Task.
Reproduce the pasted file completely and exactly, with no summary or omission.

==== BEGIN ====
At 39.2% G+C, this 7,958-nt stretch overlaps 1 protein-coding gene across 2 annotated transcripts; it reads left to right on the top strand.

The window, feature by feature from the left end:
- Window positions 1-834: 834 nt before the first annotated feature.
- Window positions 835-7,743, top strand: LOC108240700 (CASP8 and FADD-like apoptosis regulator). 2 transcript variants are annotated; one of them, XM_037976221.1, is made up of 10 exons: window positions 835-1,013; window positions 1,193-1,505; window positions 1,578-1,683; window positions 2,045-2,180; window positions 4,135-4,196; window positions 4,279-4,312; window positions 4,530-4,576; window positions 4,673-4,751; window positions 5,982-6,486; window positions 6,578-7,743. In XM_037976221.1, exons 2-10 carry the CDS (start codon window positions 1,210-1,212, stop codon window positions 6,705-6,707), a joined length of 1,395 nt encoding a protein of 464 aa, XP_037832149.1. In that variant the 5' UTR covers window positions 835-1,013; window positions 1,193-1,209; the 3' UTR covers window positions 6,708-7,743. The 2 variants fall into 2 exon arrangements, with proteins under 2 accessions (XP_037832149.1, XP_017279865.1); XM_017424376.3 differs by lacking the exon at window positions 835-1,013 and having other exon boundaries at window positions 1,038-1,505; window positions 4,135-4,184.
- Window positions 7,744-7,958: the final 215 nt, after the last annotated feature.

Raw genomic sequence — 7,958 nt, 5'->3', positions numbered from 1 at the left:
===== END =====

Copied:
At 39.2% G+C, this 7,958-nt stretch overlaps 1 protein-coding gene across 2 annotated transcripts; it reads left to right on the top strand.

The window, feature by feature from the left end:
- Window positions 1-834: 834 nt before the first annotated feature.
- Window positions 835-7,743, top strand: LOC108240700 (CASP8 and FADD-like apoptosis regulator). 2 transcript variants are annotated; one of them, XM_037976221.1, is made up of 10 exons: window positions 835-1,013; window positions 1,193-1,505; window positions 1,578-1,683; window positions 2,045-2,180; window positions 4,135-4,196; window positions 4,279-4,312; window positions 4,530-4,576; window positions 4,673-4,751; window positions 5,982-6,486; window positions 6,578-7,743. In XM_037976221.1, exons 2-10 carry the CDS (start codon window positions 1,210-1,212, stop codon window positions 6,705-6,707), a joined length of 1,395 nt encoding a protein of 464 aa, XP_037832149.1. In that variant the 5' UTR covers window positions 835-1,013; window positions 1,193-1,209; the 3' UTR covers window positions 6,708-7,743. The 2 variants fall into 2 exon arrangements, with proteins under 2 accessions (XP_037832149.1, XP_017279865.1); XM_017424376.3 differs by lacking the exon at window positions 835-1,013 and having other exon boundaries at window positions 1,038-1,505; window positions 4,135-4,184.
- Window positions 7,744-7,958: the final 215 nt, after the last annotated feature.

Raw genomic sequence — 7,958 nt, 5'->3', positions numbered from 1 at the left: